Senior Thesis

The Honors Senior Thesis is required of all Honors Program Thesis Track candidates. It represents the result of a substantial research project chosen by the student, and is designed to provide a challenging, rewarding educational experience for the student. As a general rule, the thesis should be significantly more substantive than an in-course paper, but something less than a Master's thesis.

The Senior Thesis should be the result of an ongoing relationship between student, Tutor, and Reader. The thesis project itself should entail a number of discrete tasks, many of which are detailed in our Thesis Requirements.

The Senior Thesis should be original in its conception and analysis. Originality, however, need not mean the discovery of new knowledge, but can be reflected in the questions posed, the synthesis formed, or the organization and presentation of data. Theses should be the result of serious research, original thinking, and a clear understanding of the issues surrounding a topic. Since in-depth, comprehensive studies are usually preferable to broad surveys, topics should be feasible in terms of the students’ competencies and the time available.

Students should possess some background knowledge and any essential methodological skills prior to embarking on the thesis. The final paper should place the specific topic in a broader scholarly context by exhibiting familiarity with other literature on the subject. Students involved in projects involving empirical research should develop a testable hypothesis, design and conduct a study to test it, and analyze the results in an appropriate manner.

Length should be determined by what is appropriate for the particular subject. In the past, theses using Social Science methodology have ranged from 20 to 60 pages; those in the Humanities from 60 to 80 pages; and theses in the Natural/Mathematical Sciences typically have been 10 to 30 pages.

Please review the requirements below or our Thesis FAQs or for more information.

Thesis Requirements

Junior Year

In December, juniors chair the thesis presentations at the Senior Thesis Research Conference.  Responsibilities include announcing, and preparing questions for, at least one thesis presentation.  Juniors planning to write a thesis are required to attend the entire conference.

Students must register for HON 6000: Senior Thesis I, for the Fall Semester of their senior year. Students must select a general area of research and a Tutor by the end of the Spring Semester.  Ordinarily, students should select their Tutors from among Villanova faculty members who possess expertise in the chosen topic area.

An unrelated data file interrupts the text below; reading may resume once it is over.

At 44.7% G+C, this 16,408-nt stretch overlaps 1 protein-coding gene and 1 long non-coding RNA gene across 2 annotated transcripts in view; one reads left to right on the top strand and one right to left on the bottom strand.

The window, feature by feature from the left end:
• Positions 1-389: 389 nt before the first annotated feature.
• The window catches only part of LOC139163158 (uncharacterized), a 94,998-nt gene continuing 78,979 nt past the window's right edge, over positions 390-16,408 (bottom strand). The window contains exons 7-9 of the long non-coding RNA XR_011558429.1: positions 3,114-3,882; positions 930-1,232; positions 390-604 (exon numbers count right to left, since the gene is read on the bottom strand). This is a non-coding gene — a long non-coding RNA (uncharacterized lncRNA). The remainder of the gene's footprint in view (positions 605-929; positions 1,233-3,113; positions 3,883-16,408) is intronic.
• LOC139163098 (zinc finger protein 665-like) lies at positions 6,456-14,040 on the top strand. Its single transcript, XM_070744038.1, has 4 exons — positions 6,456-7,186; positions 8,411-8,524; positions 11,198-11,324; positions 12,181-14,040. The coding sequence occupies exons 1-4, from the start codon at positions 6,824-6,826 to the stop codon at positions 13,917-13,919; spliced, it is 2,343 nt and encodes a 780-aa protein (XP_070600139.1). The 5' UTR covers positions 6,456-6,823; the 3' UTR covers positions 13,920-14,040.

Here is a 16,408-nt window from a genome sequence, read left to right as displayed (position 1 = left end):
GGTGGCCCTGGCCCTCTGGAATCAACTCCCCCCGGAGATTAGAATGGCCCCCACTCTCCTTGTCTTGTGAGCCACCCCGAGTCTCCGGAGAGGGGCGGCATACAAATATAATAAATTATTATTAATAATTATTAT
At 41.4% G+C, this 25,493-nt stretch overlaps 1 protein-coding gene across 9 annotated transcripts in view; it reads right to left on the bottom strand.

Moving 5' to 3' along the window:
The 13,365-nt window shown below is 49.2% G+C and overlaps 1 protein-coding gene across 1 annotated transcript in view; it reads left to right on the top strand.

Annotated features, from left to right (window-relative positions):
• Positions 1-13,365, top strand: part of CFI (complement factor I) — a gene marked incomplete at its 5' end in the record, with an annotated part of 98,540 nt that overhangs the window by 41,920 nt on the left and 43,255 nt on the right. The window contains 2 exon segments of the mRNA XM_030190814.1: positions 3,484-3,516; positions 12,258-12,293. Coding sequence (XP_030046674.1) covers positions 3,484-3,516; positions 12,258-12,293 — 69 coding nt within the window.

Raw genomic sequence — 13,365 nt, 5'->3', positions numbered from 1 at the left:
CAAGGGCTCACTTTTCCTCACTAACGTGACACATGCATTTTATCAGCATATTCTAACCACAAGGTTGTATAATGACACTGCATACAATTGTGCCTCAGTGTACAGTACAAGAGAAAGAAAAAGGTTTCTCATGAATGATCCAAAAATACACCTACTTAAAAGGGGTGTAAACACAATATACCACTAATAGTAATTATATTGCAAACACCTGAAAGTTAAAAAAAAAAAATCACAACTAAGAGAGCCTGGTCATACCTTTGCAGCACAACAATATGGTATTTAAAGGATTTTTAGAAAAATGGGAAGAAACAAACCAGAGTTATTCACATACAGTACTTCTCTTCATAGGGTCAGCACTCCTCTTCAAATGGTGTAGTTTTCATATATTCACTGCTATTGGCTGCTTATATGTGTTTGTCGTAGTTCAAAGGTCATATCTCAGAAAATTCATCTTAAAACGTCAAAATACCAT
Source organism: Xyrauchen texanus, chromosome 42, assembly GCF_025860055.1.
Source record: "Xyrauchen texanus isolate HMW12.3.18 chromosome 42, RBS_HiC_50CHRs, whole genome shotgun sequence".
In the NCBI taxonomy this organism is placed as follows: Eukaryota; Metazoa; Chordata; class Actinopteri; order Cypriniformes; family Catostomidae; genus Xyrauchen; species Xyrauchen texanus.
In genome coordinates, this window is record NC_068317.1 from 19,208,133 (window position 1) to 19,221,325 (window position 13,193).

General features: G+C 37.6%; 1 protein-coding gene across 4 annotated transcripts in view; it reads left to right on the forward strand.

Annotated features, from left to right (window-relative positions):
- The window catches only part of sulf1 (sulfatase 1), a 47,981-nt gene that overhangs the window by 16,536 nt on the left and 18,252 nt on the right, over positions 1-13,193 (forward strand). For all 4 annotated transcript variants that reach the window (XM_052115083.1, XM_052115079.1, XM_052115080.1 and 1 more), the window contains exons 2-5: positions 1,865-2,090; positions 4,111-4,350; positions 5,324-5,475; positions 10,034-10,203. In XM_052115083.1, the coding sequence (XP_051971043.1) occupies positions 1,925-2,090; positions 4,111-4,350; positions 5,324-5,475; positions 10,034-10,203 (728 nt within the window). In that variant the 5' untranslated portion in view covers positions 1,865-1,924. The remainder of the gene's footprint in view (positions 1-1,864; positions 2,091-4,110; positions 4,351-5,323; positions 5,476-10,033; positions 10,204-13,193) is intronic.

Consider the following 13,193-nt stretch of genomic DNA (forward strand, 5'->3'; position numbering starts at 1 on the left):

Before the end of the semester, students should meet with their Tutors to begin discussing possible topics and to generate summer reading lists. Students also are encouraged to review model theses from past years in the Falvey Library collection.

At the end of the semester, junior thesis students must attend at least three senior thesis defenses.

Summer before Senior Year

Rising seniors may extend their Falvey Library borrowing privileges over the summer.  Students are required to be in touch with their Tutors (via e-mail) as they begin developing their thesis topics.

Senior Year

Fall Semester

Senior thesis writers must register for HON 6000: Senior Thesis I, and must complete course assignments and meet Thesis deadlines.

Fall Semester deadlines include, but are not limited to:

  • Tutor and Reader identified by Week 4       
  • Thesis contract due in Week 4
  • Thesis topic due in Week 5
  • Bibliography/literature review due in Week 6
  • Brief Thesis outline and research design due in Week 7
  • Abstracts and expanded proposal due by the end of November
  • Participation in Senior Thesis Research Conference in December

Spring Semester

Senior Thesis writers must register for HON 6002: Senior Thesis II, and must meet Thesis deadlines.

 Spring Semester deadlines include, but are not limited to:

  • First Draft due to Tutor, Reader, and Honors Office in Week 10
  • These Defense in Weeks 13-14
  • Final Drafts due in the Honors Office during Final Examinations

Digital Thesis Archives

To view previous senior theses in their entirety, please browse the Falvey Library Digital Archives.

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